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Thursday, 19 July 2018

From sharks to deadly stingrays and monster-sized jellyfish strange creatures showing up on both sides of the Atlantic during heatwave

Stingrays spotted in British waters during the recent summer heatwave.
As 2018 continues to bake in the Northern Hemisphere the Atlantic ocean is beginning to show increased stress as strange and unusual creatures are turning up where they don't belong.
Stingrays have been spotted in shallow water close to a number of beaches in the Channel Island of Jersey in the UK.
According to The Daily Mail, the increased numbers of the deadly creatures are believed to be linked to the prolonged spell of warm and settled weather, which has encouraged stingrays to move out of deeper water.
Meanwhile, the BBC reported yesterday that swimmers were warned over a 9ft blue shark spotted close to the beach in St Ives, Cornwall.


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The largest blue shark caught in the UK was landed off Cornwall last July and then released Research from the University of Southampton suggests new kinds of shark could migrate to UK waters as the oceans warm.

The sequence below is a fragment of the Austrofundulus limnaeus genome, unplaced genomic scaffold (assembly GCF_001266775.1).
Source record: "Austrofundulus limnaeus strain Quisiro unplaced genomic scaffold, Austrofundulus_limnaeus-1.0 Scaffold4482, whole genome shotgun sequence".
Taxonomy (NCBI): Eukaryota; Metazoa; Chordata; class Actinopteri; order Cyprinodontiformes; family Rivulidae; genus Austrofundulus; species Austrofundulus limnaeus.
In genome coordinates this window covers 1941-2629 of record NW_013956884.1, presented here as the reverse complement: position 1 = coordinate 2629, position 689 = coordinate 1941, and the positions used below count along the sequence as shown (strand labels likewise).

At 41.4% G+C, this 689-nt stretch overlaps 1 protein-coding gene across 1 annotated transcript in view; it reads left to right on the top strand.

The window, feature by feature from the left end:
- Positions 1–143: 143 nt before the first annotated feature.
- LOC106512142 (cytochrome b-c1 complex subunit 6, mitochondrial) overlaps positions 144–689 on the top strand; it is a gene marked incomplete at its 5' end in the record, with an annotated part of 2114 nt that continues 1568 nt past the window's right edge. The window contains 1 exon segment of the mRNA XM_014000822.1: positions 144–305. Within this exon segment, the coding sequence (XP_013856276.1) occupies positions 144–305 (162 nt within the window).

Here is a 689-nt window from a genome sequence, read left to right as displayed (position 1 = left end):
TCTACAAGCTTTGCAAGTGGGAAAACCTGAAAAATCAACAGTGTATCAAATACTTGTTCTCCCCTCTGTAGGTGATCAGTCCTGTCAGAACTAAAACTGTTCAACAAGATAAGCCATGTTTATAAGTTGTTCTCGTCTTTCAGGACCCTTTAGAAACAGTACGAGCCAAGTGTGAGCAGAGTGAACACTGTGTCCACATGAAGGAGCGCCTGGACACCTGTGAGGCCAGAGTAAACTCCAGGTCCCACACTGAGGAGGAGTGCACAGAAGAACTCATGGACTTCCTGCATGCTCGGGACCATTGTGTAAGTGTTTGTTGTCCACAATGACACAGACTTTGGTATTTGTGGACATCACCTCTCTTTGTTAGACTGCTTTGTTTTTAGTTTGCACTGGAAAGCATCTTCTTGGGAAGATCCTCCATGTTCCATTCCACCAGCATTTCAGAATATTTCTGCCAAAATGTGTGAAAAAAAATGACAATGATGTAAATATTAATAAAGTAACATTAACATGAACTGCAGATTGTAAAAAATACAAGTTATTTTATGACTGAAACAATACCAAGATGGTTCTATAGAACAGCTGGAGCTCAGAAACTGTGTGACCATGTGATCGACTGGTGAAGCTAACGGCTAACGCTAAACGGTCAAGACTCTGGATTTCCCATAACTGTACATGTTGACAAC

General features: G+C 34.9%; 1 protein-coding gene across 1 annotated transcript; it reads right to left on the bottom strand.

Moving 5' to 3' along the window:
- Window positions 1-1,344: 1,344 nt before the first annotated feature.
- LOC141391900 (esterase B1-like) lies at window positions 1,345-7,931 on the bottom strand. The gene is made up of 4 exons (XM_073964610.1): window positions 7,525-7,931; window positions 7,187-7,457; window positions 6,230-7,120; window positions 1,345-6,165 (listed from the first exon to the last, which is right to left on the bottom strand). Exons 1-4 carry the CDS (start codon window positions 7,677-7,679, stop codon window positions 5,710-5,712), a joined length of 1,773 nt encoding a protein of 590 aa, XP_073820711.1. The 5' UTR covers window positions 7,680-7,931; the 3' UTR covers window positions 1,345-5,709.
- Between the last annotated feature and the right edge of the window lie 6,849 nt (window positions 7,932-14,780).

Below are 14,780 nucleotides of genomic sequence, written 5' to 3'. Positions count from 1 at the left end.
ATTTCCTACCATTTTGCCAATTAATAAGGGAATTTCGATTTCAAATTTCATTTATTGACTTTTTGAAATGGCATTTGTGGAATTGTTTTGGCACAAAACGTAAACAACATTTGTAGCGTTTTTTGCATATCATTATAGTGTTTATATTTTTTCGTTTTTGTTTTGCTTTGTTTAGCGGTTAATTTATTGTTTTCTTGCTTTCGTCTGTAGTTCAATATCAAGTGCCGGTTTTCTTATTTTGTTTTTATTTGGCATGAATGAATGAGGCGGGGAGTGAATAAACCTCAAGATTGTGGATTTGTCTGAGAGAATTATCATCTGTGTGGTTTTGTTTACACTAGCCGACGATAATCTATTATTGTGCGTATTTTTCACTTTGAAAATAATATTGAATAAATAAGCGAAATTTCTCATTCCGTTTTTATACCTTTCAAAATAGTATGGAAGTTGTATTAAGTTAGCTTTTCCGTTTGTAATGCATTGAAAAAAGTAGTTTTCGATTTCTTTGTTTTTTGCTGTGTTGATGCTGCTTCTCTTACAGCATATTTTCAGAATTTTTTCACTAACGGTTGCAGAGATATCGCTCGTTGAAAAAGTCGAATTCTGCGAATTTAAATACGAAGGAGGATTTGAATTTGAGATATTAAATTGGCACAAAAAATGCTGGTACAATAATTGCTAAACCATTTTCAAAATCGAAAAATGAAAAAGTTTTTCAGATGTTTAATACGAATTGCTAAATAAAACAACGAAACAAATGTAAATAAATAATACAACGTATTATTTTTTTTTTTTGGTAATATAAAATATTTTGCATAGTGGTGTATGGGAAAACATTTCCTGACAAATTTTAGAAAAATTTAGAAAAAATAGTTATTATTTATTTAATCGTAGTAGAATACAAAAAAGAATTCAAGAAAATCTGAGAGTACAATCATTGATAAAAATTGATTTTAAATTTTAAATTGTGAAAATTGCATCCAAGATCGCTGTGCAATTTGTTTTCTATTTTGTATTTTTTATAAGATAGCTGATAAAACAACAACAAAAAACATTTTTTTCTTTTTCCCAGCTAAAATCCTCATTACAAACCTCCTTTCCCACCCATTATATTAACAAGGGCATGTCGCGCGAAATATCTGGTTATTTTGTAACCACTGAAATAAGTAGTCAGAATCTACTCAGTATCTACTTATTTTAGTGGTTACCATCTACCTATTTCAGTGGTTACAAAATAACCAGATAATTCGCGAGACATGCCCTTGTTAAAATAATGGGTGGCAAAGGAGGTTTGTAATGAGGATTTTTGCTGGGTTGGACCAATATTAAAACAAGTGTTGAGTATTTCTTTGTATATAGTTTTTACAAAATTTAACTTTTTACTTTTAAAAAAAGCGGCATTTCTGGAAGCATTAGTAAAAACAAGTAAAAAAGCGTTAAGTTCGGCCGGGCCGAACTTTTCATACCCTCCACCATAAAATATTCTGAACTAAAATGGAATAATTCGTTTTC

Dr Ken Collins, from the university's National Oceanography Centre, says 10 species of shark currently found in warmer parts of the world could inhabit the UK seas by 2050 because of climate change.
Across the pond, two youngsters frolicking in the surf miles apart along the Fire Island National Seashore in New York suffered puncture wounds to their legs on Wednesday in apparent shark attacks that would mark the state's first such incidents in 70 years, authorities said.
The victims - a 12-year-old girl and a 13-year-old boy - were discharged after emergency medical treatment for their separate mishaps, each with a bandaged right leg, and both were expected to fully recover.
Separately, a 7-foot(2.2 meters)-long tiger shark was caught by a fisherman at Kismet, another beach town 2 miles (3.2 km)west of Islip, Levine said, adding he doubted either animal involved in Wednesday’s attacks was that large.
Last week, monster-sized jellyfish swamped Northern Ireland beaches and Portuguese-man-of-war, thousands of miles from their normal habitat have been spotted around UK beaches.
Left giant sized Jellyfish reported by BelfastLive.com.
In late May this year, the coastline of the French resort Palavas-Les-Flots turned a dark purple after jellyfish-like organisms called velella velella washed ashore in the billions.
While velella velella clusters are a somewhat regular occurrence on U.S. coastlines, this marks the first time they've been observed on this part of the French coast.






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